Analysis of Microcirculatory Flow Changes After Hemodialysis
- Hemodialysis: Biomarkers, Translational Research
November 04, 2023 | Location: Exhibit Hall, Pennsylvania Convention Center
Abstract Time: 10:00 AM - 12:00 PM
- 801 Dialysis: Hemodialysis and Frequent Dialysis
- Barnes IV, Sylvester, Loyola University Chicago Stritch School of Medicine, Maywood, Illinois, United States
- Gaynes, Bruce Ira, Loyola University Chicago Stritch School of Medicine, Maywood, Illinois, United States
- Dieter, Robert S., Loyola University Chicago Stritch School of Medicine, Maywood, Illinois, United States
During HD there appears to be a viscosity change in RBCs which leads to a decrease in their deformability changing to a rouleau formation with concurrent increases in viscosity. Increases in both whole blood and plasma viscosity are corelated with increases in HTN as wells as adverse cardiovascular changes.
Changes to the microcirculation in HD patients have previously been documented by Bemelmans et al by viewing the sublingual mucosa. Microcirculation impairment is an independent predictor of organ dysfunction and death which can be assessed via capillaroscopy examination. We adapted a commercial orthogonal polarization spectral imaging camera to perform capillaroscopy of the conjunctival tissue bed. Unlike the sublingual mucosa, the bulbar conjunctiva demonstrates hemodynamic features not dissimilar to the cerebral cortex.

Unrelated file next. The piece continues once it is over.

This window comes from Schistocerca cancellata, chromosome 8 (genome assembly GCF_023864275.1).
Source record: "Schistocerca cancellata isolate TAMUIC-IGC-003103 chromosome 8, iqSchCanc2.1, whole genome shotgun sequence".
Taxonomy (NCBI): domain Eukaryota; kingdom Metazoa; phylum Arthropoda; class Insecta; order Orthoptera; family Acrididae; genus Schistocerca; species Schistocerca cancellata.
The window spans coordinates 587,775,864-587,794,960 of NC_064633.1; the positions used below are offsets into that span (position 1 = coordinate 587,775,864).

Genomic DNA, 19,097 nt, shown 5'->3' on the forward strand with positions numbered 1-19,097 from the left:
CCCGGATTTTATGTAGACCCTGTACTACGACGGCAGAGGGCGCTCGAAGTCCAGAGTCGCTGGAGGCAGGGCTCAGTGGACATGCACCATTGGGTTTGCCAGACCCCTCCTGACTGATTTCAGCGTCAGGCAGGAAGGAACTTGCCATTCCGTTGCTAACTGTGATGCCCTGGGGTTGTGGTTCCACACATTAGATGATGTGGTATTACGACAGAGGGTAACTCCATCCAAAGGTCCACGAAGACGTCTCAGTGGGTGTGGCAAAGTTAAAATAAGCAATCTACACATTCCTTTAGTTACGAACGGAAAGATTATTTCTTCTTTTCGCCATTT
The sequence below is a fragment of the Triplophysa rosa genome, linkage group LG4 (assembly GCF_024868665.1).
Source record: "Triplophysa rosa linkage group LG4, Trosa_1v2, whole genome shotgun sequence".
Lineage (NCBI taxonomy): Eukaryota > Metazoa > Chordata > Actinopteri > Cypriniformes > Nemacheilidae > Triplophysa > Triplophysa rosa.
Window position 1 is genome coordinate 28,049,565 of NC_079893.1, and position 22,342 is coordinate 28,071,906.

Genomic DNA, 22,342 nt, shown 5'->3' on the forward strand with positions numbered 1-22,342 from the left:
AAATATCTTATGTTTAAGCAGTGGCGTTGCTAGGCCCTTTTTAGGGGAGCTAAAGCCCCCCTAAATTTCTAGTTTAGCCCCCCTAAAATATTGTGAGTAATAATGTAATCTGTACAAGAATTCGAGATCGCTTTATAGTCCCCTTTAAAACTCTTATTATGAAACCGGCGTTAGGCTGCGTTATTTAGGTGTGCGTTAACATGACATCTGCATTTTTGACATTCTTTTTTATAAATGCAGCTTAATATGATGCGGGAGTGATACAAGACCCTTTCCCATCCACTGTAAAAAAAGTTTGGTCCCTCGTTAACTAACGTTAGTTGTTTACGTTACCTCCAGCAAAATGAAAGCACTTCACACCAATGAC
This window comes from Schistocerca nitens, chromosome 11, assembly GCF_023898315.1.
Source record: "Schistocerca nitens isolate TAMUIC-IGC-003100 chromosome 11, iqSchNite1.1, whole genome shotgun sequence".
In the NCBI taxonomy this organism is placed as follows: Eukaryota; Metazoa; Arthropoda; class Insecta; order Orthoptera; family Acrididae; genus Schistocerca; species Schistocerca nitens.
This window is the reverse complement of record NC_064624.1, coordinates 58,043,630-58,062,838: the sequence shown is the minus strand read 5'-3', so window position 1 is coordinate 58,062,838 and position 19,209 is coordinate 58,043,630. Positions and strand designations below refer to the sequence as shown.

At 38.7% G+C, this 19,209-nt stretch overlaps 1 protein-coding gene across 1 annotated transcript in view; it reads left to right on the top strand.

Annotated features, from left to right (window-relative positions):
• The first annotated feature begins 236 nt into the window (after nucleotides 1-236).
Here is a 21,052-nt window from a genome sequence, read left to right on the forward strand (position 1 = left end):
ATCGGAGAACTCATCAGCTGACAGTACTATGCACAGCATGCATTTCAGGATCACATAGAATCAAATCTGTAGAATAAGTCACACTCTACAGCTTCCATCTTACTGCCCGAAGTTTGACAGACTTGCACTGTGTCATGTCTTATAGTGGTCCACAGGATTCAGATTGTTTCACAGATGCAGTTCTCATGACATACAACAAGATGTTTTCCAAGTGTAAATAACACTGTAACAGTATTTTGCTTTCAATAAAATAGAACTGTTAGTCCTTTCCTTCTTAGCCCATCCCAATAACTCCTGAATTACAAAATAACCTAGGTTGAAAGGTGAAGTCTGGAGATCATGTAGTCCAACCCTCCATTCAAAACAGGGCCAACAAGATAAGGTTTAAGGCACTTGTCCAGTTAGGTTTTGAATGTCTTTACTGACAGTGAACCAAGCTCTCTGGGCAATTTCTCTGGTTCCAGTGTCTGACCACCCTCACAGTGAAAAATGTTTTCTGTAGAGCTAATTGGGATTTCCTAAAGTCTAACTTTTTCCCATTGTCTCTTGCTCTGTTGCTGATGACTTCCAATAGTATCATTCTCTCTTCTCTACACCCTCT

Early findings demonstrate a profound abnormality in RBC aggregation and RBC density in the microvasculature post-HD figure 1, along with a calculated increase in viscosity via software analysis (Figure 2). Although the etiology of these findings is unclear, it correlates with the observed increase in cardiovascular events seen among ESRD patients in the immediate days following dialysis.
Although the Fåhraeus–Lindqvist effect predicts viscosity decrease with an increase in microcirculatory flow, our study findings demonstrate that in HD, an increase in flow is proportional to an increase in viscosity. Rouleau formation post-HD is abnormal and is postulated to be responsible for the increase in viscosity noted. The increase in viscosity appears unrelated to UF but to HD itself.